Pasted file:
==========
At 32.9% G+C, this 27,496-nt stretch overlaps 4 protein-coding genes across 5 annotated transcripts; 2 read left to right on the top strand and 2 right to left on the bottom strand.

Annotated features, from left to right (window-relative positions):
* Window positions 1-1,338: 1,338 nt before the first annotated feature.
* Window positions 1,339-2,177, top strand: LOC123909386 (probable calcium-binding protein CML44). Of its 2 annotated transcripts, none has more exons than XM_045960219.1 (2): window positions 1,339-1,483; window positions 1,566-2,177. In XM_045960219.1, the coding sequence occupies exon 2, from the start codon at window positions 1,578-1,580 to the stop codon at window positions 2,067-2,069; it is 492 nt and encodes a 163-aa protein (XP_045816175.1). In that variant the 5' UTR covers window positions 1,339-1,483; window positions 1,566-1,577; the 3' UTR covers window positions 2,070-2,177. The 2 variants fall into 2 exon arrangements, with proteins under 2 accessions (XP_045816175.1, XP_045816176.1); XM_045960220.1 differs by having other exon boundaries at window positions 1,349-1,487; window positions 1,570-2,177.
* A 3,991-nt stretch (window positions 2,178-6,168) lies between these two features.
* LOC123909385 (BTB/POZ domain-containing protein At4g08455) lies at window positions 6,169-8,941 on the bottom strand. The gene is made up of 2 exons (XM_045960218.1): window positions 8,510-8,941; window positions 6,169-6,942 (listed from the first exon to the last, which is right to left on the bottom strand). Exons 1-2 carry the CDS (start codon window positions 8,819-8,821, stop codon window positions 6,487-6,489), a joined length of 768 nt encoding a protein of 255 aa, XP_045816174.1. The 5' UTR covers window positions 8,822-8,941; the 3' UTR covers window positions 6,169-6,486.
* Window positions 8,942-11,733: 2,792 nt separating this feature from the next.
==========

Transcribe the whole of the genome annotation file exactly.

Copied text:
At 32.9% G+C, this 27,496-nt stretch overlaps 4 protein-coding genes across 5 annotated transcripts; 2 read left to right on the top strand and 2 right to left on the bottom strand.

Annotated features, from left to right (window-relative positions):
* Window positions 1-1,338: 1,338 nt before the first annotated feature.
* Window positions 1,339-2,177, top strand: LOC123909386 (probable calcium-binding protein CML44). Of its 2 annotated transcripts, none has more exons than XM_045960219.1 (2): window positions 1,339-1,483; window positions 1,566-2,177. In XM_045960219.1, the coding sequence occupies exon 2, from the start codon at window positions 1,578-1,580 to the stop codon at window positions 2,067-2,069; it is 492 nt and encodes a 163-aa protein (XP_045816175.1). In that variant the 5' UTR covers window positions 1,339-1,483; window positions 1,566-1,577; the 3' UTR covers window positions 2,070-2,177. The 2 variants fall into 2 exon arrangements, with proteins under 2 accessions (XP_045816175.1, XP_045816176.1); XM_045960220.1 differs by having other exon boundaries at window positions 1,349-1,487; window positions 1,570-2,177.
* A 3,991-nt stretch (window positions 2,178-6,168) lies between these two features.
* LOC123909385 (BTB/POZ domain-containing protein At4g08455) lies at window positions 6,169-8,941 on the bottom strand. The gene is made up of 2 exons (XM_045960218.1): window positions 8,510-8,941; window positions 6,169-6,942 (listed from the first exon to the last, which is right to left on the bottom strand). Exons 1-2 carry the CDS (start codon window positions 8,819-8,821, stop codon window positions 6,487-6,489), a joined length of 768 nt encoding a protein of 255 aa, XP_045816174.1. The 5' UTR covers window positions 8,822-8,941; the 3' UTR covers window positions 6,169-6,486.
* Window positions 8,942-11,733: 2,792 nt separating this feature from the next.